Students of economics are familiar with the problem of causality, which in plain English means distinguishing cause and effect.
Think about thunder and lightning. As soon as you see lightning, you can be sure that thunder will follow.
In the absence of scientific knowledge about the relative speed of light and sound, people would conclude that lightning causes thunder.
Examples of causality conundrums in economics include the following: whether saving drives investment, or investment opportunities motivate saving; and whether productivity creates employment or employment raises productivity. But these are stories for another day.
A far more interesting and presently pertinent conundrum is this: Are crooked leaders the ones who corrupt the people or are corrupt leaders a reflection of a corrupt society?
It is easy to see how this question can be the subject of endless chicken and egg arguments.
In economic jargon, we would pose the question as follows: Does corruption causality run from government to society or from society to government.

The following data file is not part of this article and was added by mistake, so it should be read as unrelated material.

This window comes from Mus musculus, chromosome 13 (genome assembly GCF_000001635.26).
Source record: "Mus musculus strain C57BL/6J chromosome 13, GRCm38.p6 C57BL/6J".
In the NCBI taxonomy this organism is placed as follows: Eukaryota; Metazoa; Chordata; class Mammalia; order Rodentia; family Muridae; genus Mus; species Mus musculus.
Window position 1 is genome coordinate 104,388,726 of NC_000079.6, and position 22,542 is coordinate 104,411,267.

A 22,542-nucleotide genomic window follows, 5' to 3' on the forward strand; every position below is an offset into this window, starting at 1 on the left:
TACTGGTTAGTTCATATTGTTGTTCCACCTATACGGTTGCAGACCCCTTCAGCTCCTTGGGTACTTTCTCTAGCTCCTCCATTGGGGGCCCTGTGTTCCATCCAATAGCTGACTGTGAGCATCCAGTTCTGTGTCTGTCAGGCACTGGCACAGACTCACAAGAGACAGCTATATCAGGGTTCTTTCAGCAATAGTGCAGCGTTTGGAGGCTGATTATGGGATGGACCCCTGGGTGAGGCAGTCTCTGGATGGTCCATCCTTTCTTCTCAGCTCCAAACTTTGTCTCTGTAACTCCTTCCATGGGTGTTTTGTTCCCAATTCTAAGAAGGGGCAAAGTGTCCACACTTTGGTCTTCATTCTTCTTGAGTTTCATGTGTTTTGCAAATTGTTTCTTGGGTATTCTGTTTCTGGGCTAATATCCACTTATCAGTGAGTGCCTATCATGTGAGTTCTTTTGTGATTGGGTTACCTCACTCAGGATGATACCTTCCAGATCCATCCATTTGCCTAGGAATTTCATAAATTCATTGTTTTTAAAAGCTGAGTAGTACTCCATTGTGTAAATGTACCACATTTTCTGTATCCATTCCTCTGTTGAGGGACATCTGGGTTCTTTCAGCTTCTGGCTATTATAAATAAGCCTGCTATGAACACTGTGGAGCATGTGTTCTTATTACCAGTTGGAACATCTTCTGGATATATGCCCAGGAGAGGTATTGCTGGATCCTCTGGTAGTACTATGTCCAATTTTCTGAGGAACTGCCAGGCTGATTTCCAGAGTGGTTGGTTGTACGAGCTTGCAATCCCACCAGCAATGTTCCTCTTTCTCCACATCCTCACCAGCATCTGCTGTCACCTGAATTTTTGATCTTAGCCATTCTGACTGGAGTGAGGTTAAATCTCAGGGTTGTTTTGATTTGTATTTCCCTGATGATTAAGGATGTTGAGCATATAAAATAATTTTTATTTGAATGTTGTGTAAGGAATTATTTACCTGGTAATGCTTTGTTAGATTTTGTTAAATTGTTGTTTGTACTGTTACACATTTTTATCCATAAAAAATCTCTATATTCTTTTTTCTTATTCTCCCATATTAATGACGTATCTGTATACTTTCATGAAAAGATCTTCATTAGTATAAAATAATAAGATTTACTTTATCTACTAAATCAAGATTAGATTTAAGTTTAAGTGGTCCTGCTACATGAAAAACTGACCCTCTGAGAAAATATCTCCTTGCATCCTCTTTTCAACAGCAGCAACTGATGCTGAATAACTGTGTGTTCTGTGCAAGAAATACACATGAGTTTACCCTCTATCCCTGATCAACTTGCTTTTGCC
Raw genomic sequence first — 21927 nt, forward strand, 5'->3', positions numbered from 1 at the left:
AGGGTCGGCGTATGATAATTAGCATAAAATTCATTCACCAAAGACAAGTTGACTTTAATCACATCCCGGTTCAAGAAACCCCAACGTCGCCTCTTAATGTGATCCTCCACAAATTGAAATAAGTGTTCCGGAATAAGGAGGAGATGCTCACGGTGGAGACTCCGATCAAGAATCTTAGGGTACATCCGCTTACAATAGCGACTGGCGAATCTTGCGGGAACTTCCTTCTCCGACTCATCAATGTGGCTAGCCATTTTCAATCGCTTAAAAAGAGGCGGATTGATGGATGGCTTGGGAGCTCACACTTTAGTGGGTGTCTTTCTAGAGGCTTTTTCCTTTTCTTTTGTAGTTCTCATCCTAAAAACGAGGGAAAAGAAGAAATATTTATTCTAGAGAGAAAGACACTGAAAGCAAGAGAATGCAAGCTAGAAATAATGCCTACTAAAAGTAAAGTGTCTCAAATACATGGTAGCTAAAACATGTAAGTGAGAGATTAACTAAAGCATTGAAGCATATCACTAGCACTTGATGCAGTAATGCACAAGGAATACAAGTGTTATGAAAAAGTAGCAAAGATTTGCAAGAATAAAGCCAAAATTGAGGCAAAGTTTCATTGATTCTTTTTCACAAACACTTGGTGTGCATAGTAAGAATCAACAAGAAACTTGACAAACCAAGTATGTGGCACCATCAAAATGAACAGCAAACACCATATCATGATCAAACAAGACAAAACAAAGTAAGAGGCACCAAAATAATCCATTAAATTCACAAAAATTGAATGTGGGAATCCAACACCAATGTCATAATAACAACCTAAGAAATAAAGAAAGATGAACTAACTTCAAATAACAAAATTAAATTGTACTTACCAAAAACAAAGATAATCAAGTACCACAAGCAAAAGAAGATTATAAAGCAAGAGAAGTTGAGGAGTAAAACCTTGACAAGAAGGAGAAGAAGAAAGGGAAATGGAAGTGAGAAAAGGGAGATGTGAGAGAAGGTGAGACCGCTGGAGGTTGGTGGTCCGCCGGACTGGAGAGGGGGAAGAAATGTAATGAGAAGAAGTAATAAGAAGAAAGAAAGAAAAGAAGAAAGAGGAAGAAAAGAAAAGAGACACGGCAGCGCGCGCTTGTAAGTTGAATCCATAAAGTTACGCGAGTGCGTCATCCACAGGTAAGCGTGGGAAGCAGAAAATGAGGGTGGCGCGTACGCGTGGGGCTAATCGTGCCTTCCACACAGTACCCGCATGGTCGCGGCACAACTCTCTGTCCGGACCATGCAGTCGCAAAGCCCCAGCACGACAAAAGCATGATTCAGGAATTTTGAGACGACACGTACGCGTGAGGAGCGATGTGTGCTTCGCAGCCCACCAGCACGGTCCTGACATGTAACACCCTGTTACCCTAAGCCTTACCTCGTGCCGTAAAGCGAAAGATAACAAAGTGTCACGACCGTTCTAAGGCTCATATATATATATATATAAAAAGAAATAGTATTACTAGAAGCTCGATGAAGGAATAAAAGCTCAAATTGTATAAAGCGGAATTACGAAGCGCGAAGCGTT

A recent study investigated this question in a most creative and innovative way.
Findings of the 2016 study by Simon Gaechter and Jonathan Schulz appear in a paper titled “Intrinsic honesty and the prevalence of rule violations across societies”, published in the preeminent scientific journal Nature.
The researchers posed their research problem as follows: “Ethical values, including honesty, are transmitted from prestigious people, peers and parents.
“People often take high-status individuals such as business leaders and celebrities as role models and their cheating can set bad examples for dishonest practices.”
Similarly, if politicians set bad examples through actions such as rigging elections, nepotism and embezzlement of funds, then the citizens’ honesty might suffer, because corruption is fostered in wider parts of society.
If many people work in the shadow economy and engage in tax evasion, peer effects might make cheating more acceptable.